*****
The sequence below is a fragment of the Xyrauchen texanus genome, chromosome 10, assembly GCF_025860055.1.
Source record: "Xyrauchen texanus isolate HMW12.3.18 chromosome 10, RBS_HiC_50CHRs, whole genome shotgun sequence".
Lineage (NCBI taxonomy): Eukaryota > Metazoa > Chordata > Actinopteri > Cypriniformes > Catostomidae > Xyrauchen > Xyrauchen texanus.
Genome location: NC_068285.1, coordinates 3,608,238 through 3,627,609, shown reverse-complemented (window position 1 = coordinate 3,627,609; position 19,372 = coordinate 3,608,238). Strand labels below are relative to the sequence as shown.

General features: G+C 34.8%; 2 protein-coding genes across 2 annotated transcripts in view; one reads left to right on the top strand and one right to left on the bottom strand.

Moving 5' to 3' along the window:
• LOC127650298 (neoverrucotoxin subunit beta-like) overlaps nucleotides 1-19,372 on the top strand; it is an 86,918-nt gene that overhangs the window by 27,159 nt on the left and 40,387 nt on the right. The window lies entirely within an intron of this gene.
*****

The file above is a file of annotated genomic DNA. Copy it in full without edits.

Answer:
The sequence below is a fragment of the Xyrauchen texanus genome, chromosome 10, assembly GCF_025860055.1.
Source record: "Xyrauchen texanus isolate HMW12.3.18 chromosome 10, RBS_HiC_50CHRs, whole genome shotgun sequence".
Lineage (NCBI taxonomy): Eukaryota > Metazoa > Chordata > Actinopteri > Cypriniformes > Catostomidae > Xyrauchen > Xyrauchen texanus.
Genome location: NC_068285.1, coordinates 3,608,238 through 3,627,609, shown reverse-complemented (window position 1 = coordinate 3,627,609; position 19,372 = coordinate 3,608,238). Strand labels below are relative to the sequence as shown.

General features: G+C 34.8%; 2 protein-coding genes across 2 annotated transcripts in view; one reads left to right on the top strand and one right to left on the bottom strand.

Moving 5' to 3' along the window:
• LOC127650298 (neoverrucotoxin subunit beta-like) overlaps nucleotides 1-19,372 on the top strand; it is an 86,918-nt gene that overhangs the window by 27,159 nt on the left and 40,387 nt on the right. The window lies entirely within an intron of this gene.